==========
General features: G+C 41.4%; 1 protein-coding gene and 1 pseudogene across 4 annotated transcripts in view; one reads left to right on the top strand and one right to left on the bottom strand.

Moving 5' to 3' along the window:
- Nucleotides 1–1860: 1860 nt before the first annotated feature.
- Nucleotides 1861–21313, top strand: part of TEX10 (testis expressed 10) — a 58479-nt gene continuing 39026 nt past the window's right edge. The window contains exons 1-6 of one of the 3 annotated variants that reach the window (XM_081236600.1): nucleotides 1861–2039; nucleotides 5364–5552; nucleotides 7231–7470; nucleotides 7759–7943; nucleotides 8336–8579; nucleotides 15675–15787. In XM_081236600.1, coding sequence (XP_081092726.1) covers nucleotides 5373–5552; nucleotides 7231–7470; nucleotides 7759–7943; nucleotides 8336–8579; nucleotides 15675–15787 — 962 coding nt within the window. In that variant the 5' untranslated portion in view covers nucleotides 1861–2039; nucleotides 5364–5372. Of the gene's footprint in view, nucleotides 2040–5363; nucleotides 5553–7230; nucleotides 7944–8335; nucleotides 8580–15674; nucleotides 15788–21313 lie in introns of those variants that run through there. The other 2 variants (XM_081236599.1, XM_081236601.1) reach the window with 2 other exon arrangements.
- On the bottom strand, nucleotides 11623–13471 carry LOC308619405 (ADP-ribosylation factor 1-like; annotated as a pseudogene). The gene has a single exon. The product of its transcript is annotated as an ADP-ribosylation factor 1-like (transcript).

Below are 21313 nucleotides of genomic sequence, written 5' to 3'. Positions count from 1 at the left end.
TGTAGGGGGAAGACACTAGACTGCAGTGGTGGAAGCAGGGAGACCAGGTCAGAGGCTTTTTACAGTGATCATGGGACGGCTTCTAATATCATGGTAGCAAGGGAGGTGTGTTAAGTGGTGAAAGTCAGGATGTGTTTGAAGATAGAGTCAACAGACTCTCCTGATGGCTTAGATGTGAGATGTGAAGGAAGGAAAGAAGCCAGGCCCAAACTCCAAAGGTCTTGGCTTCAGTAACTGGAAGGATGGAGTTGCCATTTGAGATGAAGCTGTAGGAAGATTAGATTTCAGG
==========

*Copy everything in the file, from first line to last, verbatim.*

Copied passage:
General features: G+C 41.4%; 1 protein-coding gene and 1 pseudogene across 4 annotated transcripts in view; one reads left to right on the top strand and one right to left on the bottom strand.

Moving 5' to 3' along the window:
- Nucleotides 1–1860: 1860 nt before the first annotated feature.
- Nucleotides 1861–21313, top strand: part of TEX10 (testis expressed 10) — a 58479-nt gene continuing 39026 nt past the window's right edge. The window contains exons 1-6 of one of the 3 annotated variants that reach the window (XM_081236600.1): nucleotides 1861–2039; nucleotides 5364–5552; nucleotides 7231–7470; nucleotides 7759–7943; nucleotides 8336–8579; nucleotides 15675–15787. In XM_081236600.1, coding sequence (XP_081092726.1) covers nucleotides 5373–5552; nucleotides 7231–7470; nucleotides 7759–7943; nucleotides 8336–8579; nucleotides 15675–15787 — 962 coding nt within the window. In that variant the 5' untranslated portion in view covers nucleotides 1861–2039; nucleotides 5364–5372. Of the gene's footprint in view, nucleotides 2040–5363; nucleotides 5553–7230; nucleotides 7944–8335; nucleotides 8580–15674; nucleotides 15788–21313 lie in introns of those variants that run through there. The other 2 variants (XM_081236599.1, XM_081236601.1) reach the window with 2 other exon arrangements.
- On the bottom strand, nucleotides 11623–13471 carry LOC308619405 (ADP-ribosylation factor 1-like; annotated as a pseudogene). The gene has a single exon. The product of its transcript is annotated as an ADP-ribosylation factor 1-like (transcript).

Below are 21313 nucleotides of genomic sequence, written 5' to 3'. Positions count from 1 at the left end.
TGTAGGGGGAAGACACTAGACTGCAGTGGTGGAAGCAGGGAGACCAGGTCAGAGGCTTTTTACAGTGATCATGGGACGGCTTCTAATATCATGGTAGCAAGGGAGGTGTGTTAAGTGGTGAAAGTCAGGATGTGTTTGAAGATAGAGTCAACAGACTCTCCTGATGGCTTAGATGTGAGATGTGAAGGAAGGAAAGAAGCCAGGCCCAAACTCCAAAGGTCTTGGCTTCAGTAACTGGAAGGATGGAGTTGCCATTTGAGATGAAGCTGTAGGAAGATTAGATTTCAGG